[Another example: Two days before publishing this post, on the first day of 2020, I lost something wildly important. As I retraced steps and even drove to the places I’d been that day, I relentlessly prayed, “God, please. God, help me!” I even bargained in my hysterical fear–“God, I’ll never doubt Your existence again if you help me find it!” Well, long story short, I found it. And a thought came to mind, which I believe was put there by the Holy Spirit–“This experience is an omen for this year and/or decade that even when I think all hope is lost, God will be there to see me through.” The first day of 2020? The week I plan to post on the subject of how God speaks to me? Coincidences?? I think not!]

My insecurities vs. what I know is true

Since others refer to times when they “heard God’s voice,” I do sometimes feel insecure in my faith and my relationship with God. I wonder if I’m just not worthy; Satan whispers in my ear that maybe everything I believe is a lie. But then I think of what I know to be true…

A few years ago, I was submerged in the world of politics. I was divisive and aggressive, always ready for a social media debate, barely capable of engaging in conversation without mentioning (or at least thinking about) politics. While I was still in the height of my obsession, I signed up for a college course called Literary Study of the Bible. God’s word ignited a change in my heart, scales fell from my eyes, and I saw all my hypocrisy and inerrancy with a new clarity. I humbled myself and actually became a follower of Jesus (up to that point, I was more of a “church-goer” than a “Christian,” which applies to many others as well).

My belief in God is not some shallow shell of faith riding on the coattails of my parents’ traditions. Though I haven’t heard God speak to me in a literal way, God has spoken to me through scripture and other experiences in ways that have truly been life-altering. Considering that everything I watched and read at the time just provided confirmation bias, there is really no logical, non-spiritual explanation for the change that occurred in me. That lets me know that God exists and He loves me.

Maybe I haven’t had a prophecy in a dream or seen a burning bush or heard a voice boom from the sky. But in the whispers on the wind and the meditations of my heart, I hear God speak.

So I turn the question towards my audience–how does God speak to you–direct and literal commands, scripture, other experiences, answered prayers, God winks, etc? Please share in the comments.

Thanks for reading!

Books I Read in 2019 (Fiction, Non-Fiction, Christian & the Bible + Best of 2019 in Each Category)

Hi, friends. As 2019 winds to a close, let’s look back on my reading this year!

My habits fluctuated throughout the year. I didn’t spend enough time reading for the first few months…in my opinion, anyway (about 30 minutes a day, frequently skipping days). I grew weary because finishing books seemed to take forever, which made me even less motivated to read. Then, a few months ago, I reshuffled some priorities and moved “reading time” up the list, so my goal is to squeeze in at least 1-2 hours on the days I read.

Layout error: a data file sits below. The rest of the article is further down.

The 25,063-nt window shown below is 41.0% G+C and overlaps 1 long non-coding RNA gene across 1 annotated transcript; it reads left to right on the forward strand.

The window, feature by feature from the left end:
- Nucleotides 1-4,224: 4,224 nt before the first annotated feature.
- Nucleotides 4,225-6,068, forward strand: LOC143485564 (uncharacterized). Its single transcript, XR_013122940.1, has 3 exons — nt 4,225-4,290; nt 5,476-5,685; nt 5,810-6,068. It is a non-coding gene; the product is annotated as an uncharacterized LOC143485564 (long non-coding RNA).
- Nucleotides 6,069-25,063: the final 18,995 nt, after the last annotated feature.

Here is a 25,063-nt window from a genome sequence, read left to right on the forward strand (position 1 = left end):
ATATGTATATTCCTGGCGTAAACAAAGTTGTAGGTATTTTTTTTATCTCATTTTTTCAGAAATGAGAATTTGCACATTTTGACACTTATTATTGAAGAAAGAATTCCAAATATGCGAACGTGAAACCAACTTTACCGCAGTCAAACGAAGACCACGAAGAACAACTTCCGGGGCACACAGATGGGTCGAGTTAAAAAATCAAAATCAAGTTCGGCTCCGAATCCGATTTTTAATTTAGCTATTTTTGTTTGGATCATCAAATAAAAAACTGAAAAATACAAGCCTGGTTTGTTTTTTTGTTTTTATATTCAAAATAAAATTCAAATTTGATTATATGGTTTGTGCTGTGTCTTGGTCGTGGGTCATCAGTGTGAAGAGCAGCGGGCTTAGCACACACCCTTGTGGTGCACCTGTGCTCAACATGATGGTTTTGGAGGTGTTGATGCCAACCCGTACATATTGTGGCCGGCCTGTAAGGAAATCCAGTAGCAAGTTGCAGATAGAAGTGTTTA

Fiction books I read in 2019:

  • The Divine Comedy by Dante Alighieri
  • Emma by Jane Austen
  • Pride and Prejudice by Jane Austen
  • Alice’s Adventures in Wonderland by Lewis Carroll
  • The Age of Iron by J.M. Coetzee
  • Mockingjay by Suzanne Collins
  • The Woman in White by Wilkie Collins
  • Quicksand by Nella Larson
  • The Bell Jar by Sylvia Plath
  • Uncle Tom’s Cabin by Harriet Beecher Stowe
  • The Secret History by Donna Tartt
  • The Adventures of Tom Sawyer by Mark Twain
  • The Adventures of Huckleberry Finn by Mark Twain (currently reading)

Three not-so-honorable mentions of novels I invested time in but couldn’t see through to the end: Howard’s End by E.M. Forster, Sentimental Education by Gustave Flaubert, and The Portrait of the Artist as a Young Man by James Joyce. [Apparently, trying-to-be-profound-but-actually-being-confusing-and-boring books aren’t my thing. 😉 ]

Non-fiction books I read in 2019

A few months ago, I started participating in the reading program through the mission organization United Methodist Women and quickly discovered a previously-unknown passion for books that address social issues. I posted a haul of recently-purchased non-fiction books on my Instagram, so I’m excited to dig into those this year.

  • Shifting into High Gear by Kyle Bryant
  • Shopping by Michelle Gonzalez
  • We’re All Fast Food Workers Now: The Global Uprising Against Poverty Wages by Annelise Orleck
  • Black Klansman by Ron Stallworth (currently reading)
  • Leadership and Self-Deception by The Arbinger Institute

Christian books I read in 2019

  • Make a Difference: Following Your Passion and Finding Your Place to Serve by James A. Harnish
  • The Apostle’s Creed for Preaching, Teaching & Worship by Rev. James Howell
  • The Screwtape Letters by C.S. Lewis (re-read)
  • The Reason by Lacey Sturm
  • Knowing Jesus Through the Old Testament by Christopher J.H. Wright (currently reading)

Books of the Bible I read in 2019